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Conservative Populism
How to make our case to middle- and working-class voters


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Victor Davis Hanson

Rather than worry about estate taxes on billionaires, could not the Republicans draw the line above the $5 to $8 million estates that include most family businesses and farms? Better yet, they should focus on the shameful avoidance of inheritance taxes by the mega-estates of the $1 billion sort. When Warren Buffett and George Soros make arguments — only now, when they are in their 80s, rather than back when they were in their 30s — that the heirs of those who left behind a business must pay the government 45 percent of its value above $1 or $2 million, there is a good case for populism. If Buffett’s estate is worth about $50 billion and if he is giving most of it to various charities whose agendas reflect his own, he will be shorting the Treasury as much as $20 to $30 billion.

In other words, Buffett — well aside from his sizable investments in life-insurance companies, which profit from high estate taxes — is asking the heirs of tens of thousands of family businesses worth $2 million or so to pay estate taxes to make up for the revenue that he avoids contributing by so self-indulgently giving to a favored cause. And in the case of his ally George Soros, is it really liberal for him to fund Media Matters at the expense of Health and Human Services or Head Start? The GOP effort should be to protect smaller successful enterprises, and not to allow those with $1 billion–plus estates to escape federal estate taxes by setting up tax-free foundations or diverting capital to pet causes.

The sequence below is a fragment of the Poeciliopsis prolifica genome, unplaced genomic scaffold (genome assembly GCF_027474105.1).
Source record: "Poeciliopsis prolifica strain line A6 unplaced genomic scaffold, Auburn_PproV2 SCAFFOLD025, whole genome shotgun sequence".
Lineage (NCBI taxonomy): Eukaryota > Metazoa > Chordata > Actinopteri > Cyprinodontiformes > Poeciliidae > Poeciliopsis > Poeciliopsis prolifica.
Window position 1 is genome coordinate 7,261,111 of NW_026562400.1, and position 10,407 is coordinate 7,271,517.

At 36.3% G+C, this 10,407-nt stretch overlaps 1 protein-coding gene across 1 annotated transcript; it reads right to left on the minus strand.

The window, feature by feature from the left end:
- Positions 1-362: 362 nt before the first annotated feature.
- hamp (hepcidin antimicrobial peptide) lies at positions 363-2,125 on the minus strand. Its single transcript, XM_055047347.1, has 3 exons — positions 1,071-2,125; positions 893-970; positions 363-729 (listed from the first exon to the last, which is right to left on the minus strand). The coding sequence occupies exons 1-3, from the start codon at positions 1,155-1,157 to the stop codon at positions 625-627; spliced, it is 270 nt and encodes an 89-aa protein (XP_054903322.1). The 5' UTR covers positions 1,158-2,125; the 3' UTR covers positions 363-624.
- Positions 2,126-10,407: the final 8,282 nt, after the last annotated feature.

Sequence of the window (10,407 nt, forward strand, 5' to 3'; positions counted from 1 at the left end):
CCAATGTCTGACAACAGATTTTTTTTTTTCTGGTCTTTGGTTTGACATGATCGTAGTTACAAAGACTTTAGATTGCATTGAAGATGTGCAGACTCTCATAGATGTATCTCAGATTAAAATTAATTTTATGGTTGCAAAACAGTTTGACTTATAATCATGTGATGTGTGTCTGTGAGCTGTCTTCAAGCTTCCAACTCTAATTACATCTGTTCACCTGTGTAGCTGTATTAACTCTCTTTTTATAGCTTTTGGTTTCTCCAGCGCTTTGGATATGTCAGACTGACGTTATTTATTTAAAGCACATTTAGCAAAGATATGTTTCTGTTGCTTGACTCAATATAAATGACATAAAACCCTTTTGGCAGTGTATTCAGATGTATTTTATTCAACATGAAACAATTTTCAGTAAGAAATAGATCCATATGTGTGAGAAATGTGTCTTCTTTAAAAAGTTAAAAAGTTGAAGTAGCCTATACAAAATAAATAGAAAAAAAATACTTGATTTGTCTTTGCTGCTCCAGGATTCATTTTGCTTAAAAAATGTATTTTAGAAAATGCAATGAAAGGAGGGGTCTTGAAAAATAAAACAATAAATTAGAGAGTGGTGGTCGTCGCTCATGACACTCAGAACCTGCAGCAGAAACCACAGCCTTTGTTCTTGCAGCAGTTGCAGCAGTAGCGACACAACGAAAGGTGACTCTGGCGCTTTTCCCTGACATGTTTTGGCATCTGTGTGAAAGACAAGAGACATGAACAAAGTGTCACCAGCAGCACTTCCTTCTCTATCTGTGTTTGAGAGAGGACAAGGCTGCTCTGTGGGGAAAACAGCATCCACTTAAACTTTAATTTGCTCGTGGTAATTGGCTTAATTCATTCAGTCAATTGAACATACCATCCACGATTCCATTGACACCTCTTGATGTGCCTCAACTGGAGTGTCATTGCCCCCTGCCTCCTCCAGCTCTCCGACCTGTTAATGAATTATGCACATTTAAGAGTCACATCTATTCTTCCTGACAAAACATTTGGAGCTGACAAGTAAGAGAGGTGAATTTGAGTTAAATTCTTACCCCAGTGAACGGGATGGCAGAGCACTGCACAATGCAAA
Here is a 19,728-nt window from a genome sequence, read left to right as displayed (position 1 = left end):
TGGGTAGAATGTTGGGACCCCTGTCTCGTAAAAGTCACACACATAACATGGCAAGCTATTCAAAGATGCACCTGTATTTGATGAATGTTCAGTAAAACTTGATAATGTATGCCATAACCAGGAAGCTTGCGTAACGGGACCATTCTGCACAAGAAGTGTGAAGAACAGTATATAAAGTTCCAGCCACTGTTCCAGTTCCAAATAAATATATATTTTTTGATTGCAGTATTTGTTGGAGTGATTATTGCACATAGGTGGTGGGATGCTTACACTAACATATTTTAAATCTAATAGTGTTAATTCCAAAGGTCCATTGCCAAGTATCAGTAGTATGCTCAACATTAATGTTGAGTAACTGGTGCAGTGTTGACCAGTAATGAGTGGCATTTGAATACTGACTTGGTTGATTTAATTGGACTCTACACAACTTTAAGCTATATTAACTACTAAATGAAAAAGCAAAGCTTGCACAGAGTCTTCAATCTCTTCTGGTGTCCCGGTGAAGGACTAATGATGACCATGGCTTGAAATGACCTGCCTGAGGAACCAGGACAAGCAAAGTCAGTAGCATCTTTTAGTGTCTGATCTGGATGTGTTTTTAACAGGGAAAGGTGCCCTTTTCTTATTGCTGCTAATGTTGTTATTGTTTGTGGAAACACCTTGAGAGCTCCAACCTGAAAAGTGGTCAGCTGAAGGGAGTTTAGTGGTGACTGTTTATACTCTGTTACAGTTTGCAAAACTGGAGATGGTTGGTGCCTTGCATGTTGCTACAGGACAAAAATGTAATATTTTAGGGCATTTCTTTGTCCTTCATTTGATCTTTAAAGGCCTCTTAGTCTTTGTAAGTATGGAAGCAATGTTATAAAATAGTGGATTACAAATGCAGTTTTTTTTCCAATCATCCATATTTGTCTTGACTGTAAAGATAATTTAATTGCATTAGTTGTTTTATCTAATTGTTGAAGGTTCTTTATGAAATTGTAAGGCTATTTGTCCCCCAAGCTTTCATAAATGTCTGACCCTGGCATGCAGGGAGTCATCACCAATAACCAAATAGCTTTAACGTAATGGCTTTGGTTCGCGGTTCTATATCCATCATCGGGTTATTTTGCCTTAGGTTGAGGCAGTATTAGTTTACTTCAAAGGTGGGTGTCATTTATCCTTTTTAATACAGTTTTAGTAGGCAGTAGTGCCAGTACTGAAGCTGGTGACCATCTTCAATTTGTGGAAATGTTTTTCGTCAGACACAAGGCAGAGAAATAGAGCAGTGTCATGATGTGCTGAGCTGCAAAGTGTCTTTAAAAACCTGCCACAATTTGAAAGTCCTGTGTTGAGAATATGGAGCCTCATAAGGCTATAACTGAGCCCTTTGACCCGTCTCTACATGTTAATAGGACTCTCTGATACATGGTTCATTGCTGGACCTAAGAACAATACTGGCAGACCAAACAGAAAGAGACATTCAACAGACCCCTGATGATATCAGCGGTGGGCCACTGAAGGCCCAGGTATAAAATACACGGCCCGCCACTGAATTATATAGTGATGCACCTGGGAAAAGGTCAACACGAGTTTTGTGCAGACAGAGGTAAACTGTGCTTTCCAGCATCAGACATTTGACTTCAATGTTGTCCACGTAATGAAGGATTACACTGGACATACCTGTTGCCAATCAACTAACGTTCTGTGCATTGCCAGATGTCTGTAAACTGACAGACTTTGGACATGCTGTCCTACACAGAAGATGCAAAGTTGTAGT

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The point, again, is not that high taxes are good, or that the real problem is not overspending. But the country voted for Obama, and the politics of cliff jumping mean a greater likelihood of taxes’ rising than being cut. As we go over, let us ensure that those who wanted more revenue are precisely those who pay their fair share.

Consider, too, the populist argument against illegal immigration. How did the Republicans get tagged as the heartless party for their support of honoring federal immigration law? Instead of falling into destructive arguments over the proper height of the border fence, as we saw during the Republican primaries, or, alternatively, pandering to the Latino vote by dreaming up all sorts of versions of amnesty lite, why not make the populist argument for border enforcement?

How liberal is it to allow into the U.S. hundreds of thousands of illegal aliens who undercut the wages of the American working poor, in many cases minorities and, especially, Latinos? How liberal is it to order the world’s legal applicants — who worked to learn English, get a college degree, and apply for legal immigration —  to wait for years while others, who came here illegally, crowd into the front of the line? How liberal is it for La Raza (“the race”) to demand that immigration policy be predicated on racial solidarity, in its efforts to obtain amnesty for one particular ethnic group without any worry about the plight of others struggling to obtain legal status? Diversity should be the Republicans’ criterion for immigration reform.